Moise ben Haim Shapshilevich was born on May 3, 1907, in Kamenets-Podolsk, Ukraine. His family returned to Brazil, where they had been living, and bureaucrats there cut the family name to Schappes. On their way back to Ukraine, his parents were marooned in New York by the start of World War I.

His mother Americanized his name to Morris. He later added the initial "U" to spruce up his byline as a sportswriter on the newspaper of City College, where be began teaching after graduation in 1928. He earned a master's degree from Columbia in 1930.

He wrote in Jewish Currents in 1982 that he became "the conspicuous 'red' on campus," and joined the Communist Party in 1934. In 1936, the English department decided to dismiss him for his political activities, but 500 students staged a sit-down strike and 2,000 participated in a funeral for academic freedom. He was retained.

In 1940, the college offered a job to the philosopher Bertrand Russell, but a groundswell of opposition to his political and other viewpoints doomed the appointment. A result of the case was the formation of the Rapp-Coudert Committee to investigate City College.

Under oath, Mr. Schappes told the panel that he could name only three Communists at the college, two of them dead and one of them known to be a party organizer. After William Martin Canning, a history instructor, named about 50 employees as Communists, Mr. Schappes was convicted of perjury.

He served 13 1/2 months in state prisons. He learned Hebrew from another inmate and began to attend Sabbath services after the Jewish chaplain agreed that he would not have to pray. He also studied Jewish history, an interest he said stemmed from his studies of black history.

After his release he worked in a war production factory in Long Island City, Queens. In November 1946, he became a member of the editorial board of Jewish Life.

It is not clear when Mr. Schappes broke with the Communist Party, but at least one account, J. Edgar Hoover's book "Masters of Deceit," suggests that Mr. Schappes was still active as late as 1957. By 1958, Ms. Jochnowitz said, the Jewish Life staff had become "anguished" by the Soviet Union's abrupt discarding of Stalin and the only sort of Communism they had known. They started Jewish Currents that year as a voice independent of Moscow, both in content and financing.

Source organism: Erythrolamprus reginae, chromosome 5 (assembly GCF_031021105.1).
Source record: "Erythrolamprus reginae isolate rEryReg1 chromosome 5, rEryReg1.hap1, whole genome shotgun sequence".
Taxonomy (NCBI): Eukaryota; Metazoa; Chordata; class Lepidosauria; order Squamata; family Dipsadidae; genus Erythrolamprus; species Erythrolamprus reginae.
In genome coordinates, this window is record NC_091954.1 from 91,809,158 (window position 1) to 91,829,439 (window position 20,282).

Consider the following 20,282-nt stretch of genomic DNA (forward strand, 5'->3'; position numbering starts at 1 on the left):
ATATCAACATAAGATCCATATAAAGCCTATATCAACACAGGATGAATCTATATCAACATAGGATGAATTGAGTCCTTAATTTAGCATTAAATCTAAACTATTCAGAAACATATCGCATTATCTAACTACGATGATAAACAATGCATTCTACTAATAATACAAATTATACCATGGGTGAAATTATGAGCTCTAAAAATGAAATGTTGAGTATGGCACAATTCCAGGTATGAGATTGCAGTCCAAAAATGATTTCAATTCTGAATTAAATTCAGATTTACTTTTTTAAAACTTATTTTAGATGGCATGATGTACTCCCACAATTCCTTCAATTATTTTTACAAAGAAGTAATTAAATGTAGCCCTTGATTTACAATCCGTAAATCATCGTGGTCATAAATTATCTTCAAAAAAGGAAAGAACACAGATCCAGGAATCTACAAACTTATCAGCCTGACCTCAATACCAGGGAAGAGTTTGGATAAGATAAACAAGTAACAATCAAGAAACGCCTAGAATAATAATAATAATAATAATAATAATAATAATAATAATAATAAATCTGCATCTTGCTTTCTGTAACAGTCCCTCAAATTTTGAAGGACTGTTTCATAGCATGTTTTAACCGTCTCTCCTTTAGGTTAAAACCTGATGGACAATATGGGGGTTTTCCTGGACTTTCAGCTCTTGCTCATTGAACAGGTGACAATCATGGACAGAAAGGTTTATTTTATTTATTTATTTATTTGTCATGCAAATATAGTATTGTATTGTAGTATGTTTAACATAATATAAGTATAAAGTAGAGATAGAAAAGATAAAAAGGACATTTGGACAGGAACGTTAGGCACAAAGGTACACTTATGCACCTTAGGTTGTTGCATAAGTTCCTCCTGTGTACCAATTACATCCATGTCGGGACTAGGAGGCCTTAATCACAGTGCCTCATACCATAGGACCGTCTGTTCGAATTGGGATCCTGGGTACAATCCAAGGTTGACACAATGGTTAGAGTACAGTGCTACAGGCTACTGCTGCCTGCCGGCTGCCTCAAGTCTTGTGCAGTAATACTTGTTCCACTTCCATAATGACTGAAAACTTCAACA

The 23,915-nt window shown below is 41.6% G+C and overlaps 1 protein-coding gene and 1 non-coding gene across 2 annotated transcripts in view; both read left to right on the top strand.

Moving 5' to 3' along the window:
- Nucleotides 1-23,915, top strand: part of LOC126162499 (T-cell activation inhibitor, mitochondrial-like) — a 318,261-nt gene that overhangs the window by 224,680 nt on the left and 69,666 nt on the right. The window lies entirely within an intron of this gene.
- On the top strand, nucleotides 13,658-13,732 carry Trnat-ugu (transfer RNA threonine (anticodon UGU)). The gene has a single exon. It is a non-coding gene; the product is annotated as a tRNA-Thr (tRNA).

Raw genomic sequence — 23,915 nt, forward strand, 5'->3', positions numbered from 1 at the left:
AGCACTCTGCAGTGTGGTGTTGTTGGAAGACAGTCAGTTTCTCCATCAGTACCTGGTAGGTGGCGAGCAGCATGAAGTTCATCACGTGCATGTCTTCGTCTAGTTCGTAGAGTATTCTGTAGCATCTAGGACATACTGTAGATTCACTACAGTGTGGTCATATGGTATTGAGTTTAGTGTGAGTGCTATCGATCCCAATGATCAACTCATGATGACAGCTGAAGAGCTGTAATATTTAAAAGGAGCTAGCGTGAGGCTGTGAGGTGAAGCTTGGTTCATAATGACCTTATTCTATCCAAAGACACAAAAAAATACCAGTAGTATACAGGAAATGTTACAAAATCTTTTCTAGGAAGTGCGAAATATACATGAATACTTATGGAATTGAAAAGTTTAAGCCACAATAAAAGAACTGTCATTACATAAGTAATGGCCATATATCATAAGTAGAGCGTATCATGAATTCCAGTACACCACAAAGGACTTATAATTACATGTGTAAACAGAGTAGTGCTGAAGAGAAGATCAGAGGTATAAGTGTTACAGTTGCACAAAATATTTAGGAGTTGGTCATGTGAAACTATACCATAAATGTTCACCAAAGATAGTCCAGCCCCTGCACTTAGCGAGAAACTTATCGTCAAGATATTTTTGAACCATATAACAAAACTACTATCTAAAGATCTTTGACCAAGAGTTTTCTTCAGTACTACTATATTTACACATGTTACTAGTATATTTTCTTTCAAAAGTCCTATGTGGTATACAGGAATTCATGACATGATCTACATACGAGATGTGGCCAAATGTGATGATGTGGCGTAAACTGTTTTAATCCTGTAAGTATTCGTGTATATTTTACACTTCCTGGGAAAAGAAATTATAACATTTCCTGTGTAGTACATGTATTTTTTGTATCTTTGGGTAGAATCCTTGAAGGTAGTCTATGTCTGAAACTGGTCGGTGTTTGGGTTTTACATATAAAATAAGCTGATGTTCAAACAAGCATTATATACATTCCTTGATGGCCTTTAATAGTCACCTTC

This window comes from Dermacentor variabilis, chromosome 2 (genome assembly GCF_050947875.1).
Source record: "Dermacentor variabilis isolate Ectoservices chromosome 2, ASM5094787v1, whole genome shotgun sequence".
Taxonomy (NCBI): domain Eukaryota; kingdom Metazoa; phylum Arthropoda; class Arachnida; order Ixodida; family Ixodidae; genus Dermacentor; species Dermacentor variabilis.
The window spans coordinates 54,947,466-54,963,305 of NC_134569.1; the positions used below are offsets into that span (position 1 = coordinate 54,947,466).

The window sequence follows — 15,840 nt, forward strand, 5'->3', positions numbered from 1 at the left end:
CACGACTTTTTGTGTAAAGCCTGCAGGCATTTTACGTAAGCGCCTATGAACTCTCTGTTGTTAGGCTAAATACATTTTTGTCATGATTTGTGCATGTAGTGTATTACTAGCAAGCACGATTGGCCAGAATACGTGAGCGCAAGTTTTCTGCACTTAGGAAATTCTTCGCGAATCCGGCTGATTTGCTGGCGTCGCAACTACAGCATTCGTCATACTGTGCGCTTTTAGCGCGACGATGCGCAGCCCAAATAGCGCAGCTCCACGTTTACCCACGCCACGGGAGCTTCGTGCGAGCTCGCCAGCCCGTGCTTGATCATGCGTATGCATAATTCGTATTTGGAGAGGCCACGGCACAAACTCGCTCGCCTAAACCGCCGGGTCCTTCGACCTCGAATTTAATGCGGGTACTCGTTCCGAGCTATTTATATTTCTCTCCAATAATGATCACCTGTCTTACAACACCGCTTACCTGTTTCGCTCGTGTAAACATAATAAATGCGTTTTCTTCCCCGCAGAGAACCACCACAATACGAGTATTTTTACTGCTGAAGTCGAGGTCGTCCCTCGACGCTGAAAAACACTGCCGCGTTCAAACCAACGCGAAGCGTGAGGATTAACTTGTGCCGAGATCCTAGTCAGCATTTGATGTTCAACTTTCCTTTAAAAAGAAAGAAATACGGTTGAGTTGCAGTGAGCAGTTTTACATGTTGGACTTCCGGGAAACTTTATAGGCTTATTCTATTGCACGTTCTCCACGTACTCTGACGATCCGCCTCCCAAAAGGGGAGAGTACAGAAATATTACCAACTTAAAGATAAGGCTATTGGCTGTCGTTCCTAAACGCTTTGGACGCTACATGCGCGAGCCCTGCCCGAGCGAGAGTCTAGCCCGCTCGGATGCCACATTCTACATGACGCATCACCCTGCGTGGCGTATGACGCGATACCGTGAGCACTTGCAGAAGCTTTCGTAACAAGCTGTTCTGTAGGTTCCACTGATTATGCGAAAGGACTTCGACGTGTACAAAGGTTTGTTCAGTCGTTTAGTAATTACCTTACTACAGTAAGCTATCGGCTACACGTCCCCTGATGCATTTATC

The Communist Party U.S.A. was not pleased, warning in 1969 that Jewish Currents was slipping into "a blind alley of Jewish nationalism." In 1977 Mr. Schappes expressed the fear that there might be an "eventual and inevitable total disappearance and obliteration of Jewish life in the Soviet Union."

He became a prominent commentator on Jewish affairs, and pressed his case that Shakespeare was anti-Semitic. His wife, Sonya Laffer, died in 1992, and he leaves no immediate survivors.

In 1981, the faculty senate of City College apologized for firing him and his colleagues.

Correction: June 13, 2004, Sunday
An obituary on Wednesday about Morris U. Schappes, a magazine editor with interests in Marxist politics and Jewish culture, misstated remarks about his work and his views by Carol Jochnowitz, an editor of Jewish Currents, the magazine he edited for four decades. In citing "an inherent tension between Marxism and Jewish identity," Ms. Jochnowitz said, she was speaking in general terms, not necessarily describing readers of the magazine. She said Mr. Schappes was stunned in the 1950's by Soviet revelations of Stalin's brutality, not about the Soviet Union's decision to discredit his rule.

copyright 2004  New York Times